Preserving culture and heritage in the Seychelles : investigating architecture in an independent and remote island state, an ex -colony with a rich history & cultural diversity
Pillay, Samuel Selby
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Citation:Pillay, S. S. (2019). Preserving culture and heritage in the Seychelles : investigating architecture in an independent and remote island state, an ex -colony with a rich history & cultural diversity. (Unpublished document submitted in partial fulfilment of the requirements for the degree of Master of Architecture (Professional)). Unitec Institute of Technology, Auckland, New Zealand. Retrieved from https://hdl.handle.net/10652/4853
Permanent link to Research Bank record:https://hdl.handle.net/10652/4853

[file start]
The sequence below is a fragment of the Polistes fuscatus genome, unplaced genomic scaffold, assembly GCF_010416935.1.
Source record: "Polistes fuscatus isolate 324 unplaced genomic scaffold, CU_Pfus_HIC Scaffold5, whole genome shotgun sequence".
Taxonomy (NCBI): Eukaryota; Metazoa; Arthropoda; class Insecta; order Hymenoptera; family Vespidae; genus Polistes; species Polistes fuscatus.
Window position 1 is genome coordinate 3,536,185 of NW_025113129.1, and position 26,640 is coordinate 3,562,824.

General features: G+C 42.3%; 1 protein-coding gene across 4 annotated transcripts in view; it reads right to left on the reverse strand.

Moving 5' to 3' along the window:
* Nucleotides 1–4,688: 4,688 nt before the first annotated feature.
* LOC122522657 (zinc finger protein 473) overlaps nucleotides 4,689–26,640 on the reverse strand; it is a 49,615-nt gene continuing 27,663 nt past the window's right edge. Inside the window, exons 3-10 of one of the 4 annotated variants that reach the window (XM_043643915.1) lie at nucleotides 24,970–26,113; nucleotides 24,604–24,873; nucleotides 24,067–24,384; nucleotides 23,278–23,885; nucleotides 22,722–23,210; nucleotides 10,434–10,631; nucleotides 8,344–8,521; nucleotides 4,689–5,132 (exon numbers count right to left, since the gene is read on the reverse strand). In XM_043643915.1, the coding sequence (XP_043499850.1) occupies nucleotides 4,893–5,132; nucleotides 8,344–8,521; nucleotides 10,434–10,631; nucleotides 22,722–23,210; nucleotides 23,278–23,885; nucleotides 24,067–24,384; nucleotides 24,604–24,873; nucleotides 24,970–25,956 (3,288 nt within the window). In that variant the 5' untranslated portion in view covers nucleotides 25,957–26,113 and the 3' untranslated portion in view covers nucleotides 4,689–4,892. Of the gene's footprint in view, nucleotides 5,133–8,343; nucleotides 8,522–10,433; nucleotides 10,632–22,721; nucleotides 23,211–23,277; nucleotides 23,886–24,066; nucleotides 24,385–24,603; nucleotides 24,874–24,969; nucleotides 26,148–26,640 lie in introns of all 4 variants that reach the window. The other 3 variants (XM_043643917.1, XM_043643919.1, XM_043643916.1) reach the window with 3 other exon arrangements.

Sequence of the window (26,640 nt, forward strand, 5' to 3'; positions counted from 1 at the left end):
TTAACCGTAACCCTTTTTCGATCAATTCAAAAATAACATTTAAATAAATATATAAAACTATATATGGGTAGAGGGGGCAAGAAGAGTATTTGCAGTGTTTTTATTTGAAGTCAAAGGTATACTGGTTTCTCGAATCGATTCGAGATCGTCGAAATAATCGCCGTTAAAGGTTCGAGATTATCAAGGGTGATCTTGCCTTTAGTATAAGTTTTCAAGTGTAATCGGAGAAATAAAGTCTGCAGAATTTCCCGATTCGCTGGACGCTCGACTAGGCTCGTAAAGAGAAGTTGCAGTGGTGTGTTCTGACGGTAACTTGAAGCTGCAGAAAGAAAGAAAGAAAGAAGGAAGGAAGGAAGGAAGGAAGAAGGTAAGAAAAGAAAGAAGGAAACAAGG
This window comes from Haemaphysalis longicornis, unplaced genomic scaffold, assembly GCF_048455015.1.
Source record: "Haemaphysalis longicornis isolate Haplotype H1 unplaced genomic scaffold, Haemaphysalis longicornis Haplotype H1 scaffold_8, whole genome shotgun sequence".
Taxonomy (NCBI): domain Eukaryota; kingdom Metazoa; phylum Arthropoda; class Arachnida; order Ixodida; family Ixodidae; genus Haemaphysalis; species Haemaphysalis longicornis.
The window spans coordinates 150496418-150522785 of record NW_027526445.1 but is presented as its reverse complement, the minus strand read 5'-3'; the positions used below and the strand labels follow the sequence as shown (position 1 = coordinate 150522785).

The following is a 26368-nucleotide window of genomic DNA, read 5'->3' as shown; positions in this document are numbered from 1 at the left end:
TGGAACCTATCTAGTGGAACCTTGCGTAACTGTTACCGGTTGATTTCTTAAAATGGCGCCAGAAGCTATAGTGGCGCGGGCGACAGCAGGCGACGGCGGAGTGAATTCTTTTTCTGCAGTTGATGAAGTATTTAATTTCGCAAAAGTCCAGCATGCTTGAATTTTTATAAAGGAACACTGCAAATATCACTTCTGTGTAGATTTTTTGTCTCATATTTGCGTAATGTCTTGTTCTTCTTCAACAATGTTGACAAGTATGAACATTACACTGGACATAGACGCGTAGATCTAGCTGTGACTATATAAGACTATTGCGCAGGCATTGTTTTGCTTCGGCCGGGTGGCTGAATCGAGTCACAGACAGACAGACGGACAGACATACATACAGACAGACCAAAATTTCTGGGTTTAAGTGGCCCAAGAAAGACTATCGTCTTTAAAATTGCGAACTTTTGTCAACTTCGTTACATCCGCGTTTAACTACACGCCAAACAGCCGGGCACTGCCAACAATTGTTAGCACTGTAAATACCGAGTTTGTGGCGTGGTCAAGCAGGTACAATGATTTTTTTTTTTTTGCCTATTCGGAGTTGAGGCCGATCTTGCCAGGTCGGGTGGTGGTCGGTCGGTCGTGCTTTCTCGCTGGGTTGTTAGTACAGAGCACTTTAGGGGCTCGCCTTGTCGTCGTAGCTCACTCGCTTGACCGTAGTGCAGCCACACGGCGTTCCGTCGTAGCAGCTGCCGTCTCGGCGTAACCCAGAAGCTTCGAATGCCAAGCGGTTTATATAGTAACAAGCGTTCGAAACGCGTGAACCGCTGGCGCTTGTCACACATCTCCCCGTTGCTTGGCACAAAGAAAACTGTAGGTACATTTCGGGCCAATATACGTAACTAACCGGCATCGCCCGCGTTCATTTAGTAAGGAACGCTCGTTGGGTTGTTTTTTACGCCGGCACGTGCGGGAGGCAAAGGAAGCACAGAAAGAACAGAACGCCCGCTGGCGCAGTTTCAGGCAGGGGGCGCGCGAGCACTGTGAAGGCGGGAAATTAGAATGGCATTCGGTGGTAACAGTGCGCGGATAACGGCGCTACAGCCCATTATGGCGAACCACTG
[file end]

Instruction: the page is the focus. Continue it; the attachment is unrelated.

RESEARCH QUESTION: How might architecture promote the culture and heritage of the Seychelles, while also reflecting a contemporary and vibrant architectural culture? ABSTRACT: For many, the Seychelles conjures images of white sandy beaches, clear blue sea waters and lush vegetation. This is the common view of what tropical islands are. Yet, today, as an independent island state, the Seychelles also has a multifaceted history and rich culture which is the result of a unique mix of people, who are descendants of African slaves, Chinese and Indian traders and servants, and French and British colonists. The influence of Western and European architecture and lifestyle and a combination of several other factors, after its independence in the mid-1970s, led to the decline in popularity of traditional Creole architecture, and so did the importance placed on its culture. Today buildings built in the Seychelles are poorly adapted to its hot tropical climate. Nevertheless, the evolution of architecture in the Seychelles is inevitable, but how can it ensure that its culture and heritage does not fade in the process? This paper aims to achieve this, first by plotting the course of architecture of the Seychelles through analysing buildings built during colonial and post-colonial periods. The theory about the way islands are perceived is also investigated, particularly through what Uma Kothari and Rorden Wilkinson refer to as “island imaginaries”. In their article, they highlight the risks associated with the usage of this concept by small island states. It is also found that the demise of traditional Creole architecture may be linked with modernism and globalisation, as ascertained by British architect, Robert Adam. The threat cultural homogenisation poses underscores more reasons for the diverse culture of the Seychelles to be protected. Consequently, relevant precedents such as Renzo Piano’s Jean-Marie Tjibaou Cultural Centre is analysed, as the design was directly influenced by the culture of a people. Additionally, African slaves are an underappreciated part of the Seychelles’ cultural legacy; this paper aims to rectify this. Therefore, a precedent which deals with a similarly sensitive subject matter was also analysed: the National Memorial for Peace and Justice. Informed by this research, along with the conditions of the Seychelles based site, this research project proposes the design of a cultural centre with a museum component. A search for initial form is done by using a method where the Seychelles’ artefacts, heritage items, and cultural practices are analysed and ‘architecturalised’. Guided by the requirements of a museum, the cultural centre and museum programme are then applied. It is hoped that the culmination of this research paper will add to the scope of culture-inspired architecture; and that its culture and heritage can be a source of inspiration for its self-promotion, and for artistic, as well as architectural expression.